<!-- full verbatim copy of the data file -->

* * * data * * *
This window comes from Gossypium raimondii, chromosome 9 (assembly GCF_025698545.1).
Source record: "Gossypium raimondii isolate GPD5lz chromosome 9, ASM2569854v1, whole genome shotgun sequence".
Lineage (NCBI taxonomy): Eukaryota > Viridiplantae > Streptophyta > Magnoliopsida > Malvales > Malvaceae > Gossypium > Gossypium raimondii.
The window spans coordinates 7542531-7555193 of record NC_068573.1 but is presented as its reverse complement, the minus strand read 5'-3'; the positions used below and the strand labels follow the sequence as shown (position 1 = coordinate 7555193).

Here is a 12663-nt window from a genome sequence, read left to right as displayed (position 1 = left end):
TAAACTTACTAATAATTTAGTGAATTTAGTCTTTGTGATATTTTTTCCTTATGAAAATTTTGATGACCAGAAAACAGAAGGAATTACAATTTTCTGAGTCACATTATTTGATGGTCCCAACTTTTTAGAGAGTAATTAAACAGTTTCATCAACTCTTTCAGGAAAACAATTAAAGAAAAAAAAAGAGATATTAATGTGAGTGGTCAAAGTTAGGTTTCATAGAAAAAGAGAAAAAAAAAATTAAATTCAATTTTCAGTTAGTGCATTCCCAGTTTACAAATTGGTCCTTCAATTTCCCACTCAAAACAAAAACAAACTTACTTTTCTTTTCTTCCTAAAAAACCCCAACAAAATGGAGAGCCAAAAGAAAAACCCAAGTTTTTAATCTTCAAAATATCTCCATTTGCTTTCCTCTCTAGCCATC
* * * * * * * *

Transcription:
This window comes from Gossypium raimondii, chromosome 9 (assembly GCF_025698545.1).
Source record: "Gossypium raimondii isolate GPD5lz chromosome 9, ASM2569854v1, whole genome shotgun sequence".
Lineage (NCBI taxonomy): Eukaryota > Viridiplantae > Streptophyta > Magnoliopsida > Malvales > Malvaceae > Gossypium > Gossypium raimondii.
The window spans coordinates 7542531-7555193 of record NC_068573.1 but is presented as its reverse complement, the minus strand read 5'-3'; the positions used below and the strand labels follow the sequence as shown (position 1 = coordinate 7555193).

Here is a 12663-nt window from a genome sequence, read left to right as displayed (position 1 = left end):
TAAACTTACTAATAATTTAGTGAATTTAGTCTTTGTGATATTTTTTCCTTATGAAAATTTTGATGACCAGAAAACAGAAGGAATTACAATTTTCTGAGTCACATTATTTGATGGTCCCAACTTTTTAGAGAGTAATTAAACAGTTTCATCAACTCTTTCAGGAAAACAATTAAAGAAAAAAAAAGAGATATTAATGTGAGTGGTCAAAGTTAGGTTTCATAGAAAAAGAGAAAAAAAAAATTAAATTCAATTTTCAGTTAGTGCATTCCCAGTTTACAAATTGGTCCTTCAATTTCCCACTCAAAACAAAAACAAACTTACTTTTCTTTTCTTCCTAAAAAACCCCAACAAAATGGAGAGCCAAAAGAAAAACCCAAGTTTTTAATCTTCAAAATATCTCCATTTGCTTTCCTCTCTAGCCATC